Traditional makiwara training places no demand whatsoever on the ability to generate or clear strike paths. The area in front of the target is always clear for unrestricted strikes, whereas in reality, this may not always be the case. In fact, it's likely that you may have to physically create new strike paths by altering trajectory, removing barriers, moving offline or a combination of these. Holistic impact development needs to take into account the fact that in application, your strikes may be stifled in some way - distance, time and/or route, requiring the ability to maximise what you have and find some workable potential within the restriction.
It is of course possible to move around the static makiwara, alter strike angles and restrict distance etc, but in all cases, the area around the target is always free from obstruction. Attaching the spring dummy arm to the makiwara instantly challenges this luxury as it sits directly in front of the target, requiring you to clear barriers before every strike. In short, this means that you now have to work for each repetition and as such, offers a unique and alternative feature when compared to traditional training.
This product is generally well-built and has obviously had some real thought put into its design. The spring quality of the arm feels great and so far has lasted many hours of practice. Judging by the longevity of my other spring arm product from Dimira, I expect that it will stand the test of time. The taper of any makiwara allows for the arm to connect quite firmly in place and installation requires absolutely no modification to your post. It fits most sizes of makiwara, plus you can attach and detach the product within a matter of seconds, allowing you to freely mix up traditional striking drills with those that incorporate the arm and thus gain the most from each session. The method of attachment is obviously not as strong as having the arm permanently connected and very slight rotational slippage sometimes occurs, but the versatility of its design certainly makes up for that. Plus I'm sure that no genuine karate practitioner would ever fancy drilling holes into their beloved makiwara!
The arm obviously adds some weight to the front of the makiwara so if you strike the post without holding on to the arm, then you'll naturally get some movement and vibration. Plus if course, the very nature of gripping/pulling/twisting the arm stabilises the makiwara somewhat and changes its feel when struck. Again, this may be a significant issue if permanently connected, but having the flexibility of attaching/detaching with complete ease makes it much less of a problem.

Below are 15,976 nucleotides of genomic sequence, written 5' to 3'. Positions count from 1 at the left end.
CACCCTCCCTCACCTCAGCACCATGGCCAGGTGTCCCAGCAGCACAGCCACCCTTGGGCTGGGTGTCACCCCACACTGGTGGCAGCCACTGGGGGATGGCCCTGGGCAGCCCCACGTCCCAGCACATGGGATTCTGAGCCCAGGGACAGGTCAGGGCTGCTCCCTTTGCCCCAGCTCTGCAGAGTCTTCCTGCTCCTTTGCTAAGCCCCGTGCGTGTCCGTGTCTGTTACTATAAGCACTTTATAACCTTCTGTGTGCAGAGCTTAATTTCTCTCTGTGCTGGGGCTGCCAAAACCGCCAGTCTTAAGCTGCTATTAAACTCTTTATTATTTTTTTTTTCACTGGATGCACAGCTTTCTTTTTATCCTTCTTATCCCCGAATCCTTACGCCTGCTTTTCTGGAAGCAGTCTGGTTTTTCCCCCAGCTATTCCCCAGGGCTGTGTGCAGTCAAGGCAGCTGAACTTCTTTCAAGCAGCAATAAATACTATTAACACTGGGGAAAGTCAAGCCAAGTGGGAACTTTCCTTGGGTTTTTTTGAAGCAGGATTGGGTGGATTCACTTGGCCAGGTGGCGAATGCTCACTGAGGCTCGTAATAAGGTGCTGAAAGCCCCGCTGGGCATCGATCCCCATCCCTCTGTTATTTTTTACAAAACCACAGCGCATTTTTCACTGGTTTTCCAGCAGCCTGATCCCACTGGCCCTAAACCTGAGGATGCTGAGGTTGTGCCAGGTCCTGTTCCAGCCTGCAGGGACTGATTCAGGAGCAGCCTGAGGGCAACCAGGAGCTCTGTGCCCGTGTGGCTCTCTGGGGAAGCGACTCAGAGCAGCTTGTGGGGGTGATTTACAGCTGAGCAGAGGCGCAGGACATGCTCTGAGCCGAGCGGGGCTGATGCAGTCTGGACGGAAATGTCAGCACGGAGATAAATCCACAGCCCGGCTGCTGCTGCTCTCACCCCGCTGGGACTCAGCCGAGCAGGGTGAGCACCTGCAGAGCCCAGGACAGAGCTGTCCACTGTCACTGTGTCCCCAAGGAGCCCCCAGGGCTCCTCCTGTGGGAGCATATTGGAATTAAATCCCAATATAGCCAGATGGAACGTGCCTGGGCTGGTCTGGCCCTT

The only real downside I've noticed so far is that the black finish applied to the bracket has caused a couple of very minor marks on my makiwara, due to slight frictional movement. This is hardly noticeable though and I suppose a little padding in between the bracket fixings and post would instantly solve this. It's also worth mentioning that the design allows for the arm to be attached pointing down (rather than up), which gives another element to training and some interesting low-level limb control options (applications of Gedan Barai for instance)
My experience so far of the products sold by www.ronin777.com is that they have shown high quality and durability. It's obvious that they've been designed and built by a fellow martial artist and in the time I've known Dimira, he's always been helpful, willing to listen to feedback and requests, plus very accommodating to individual needs. For instance, this particular product is available in either a one arm or two arm set and a quick browse on his website will offer many alternative ideas and combinations to cater for most requirements/budgets. He even offers makiwara options for those who don't already own one.
Overall, I'm really enjoying the addition of this new makiwara dummy arm in my dojo and I think it adds an interesting element to a practice that I'm already very passionate about. For martial artists with less space available for multiple pieces of equipment, then this is also a great option since it offers both impact and limb control capabilities at one 'station'. So if you already own a makiwara then you'll be ready to rock and roll literally within minutes of opening the box!
Anyway, I hope this review helps those who may be interested and you can find out more about this product and similar designs here >> http://ronin777.com/makiwaras/
Chris Denwood has been studying martial arts since childhood and specialises in the practical application of karate's traditional principles for civilian self-defence, personal development, life integration and discovery.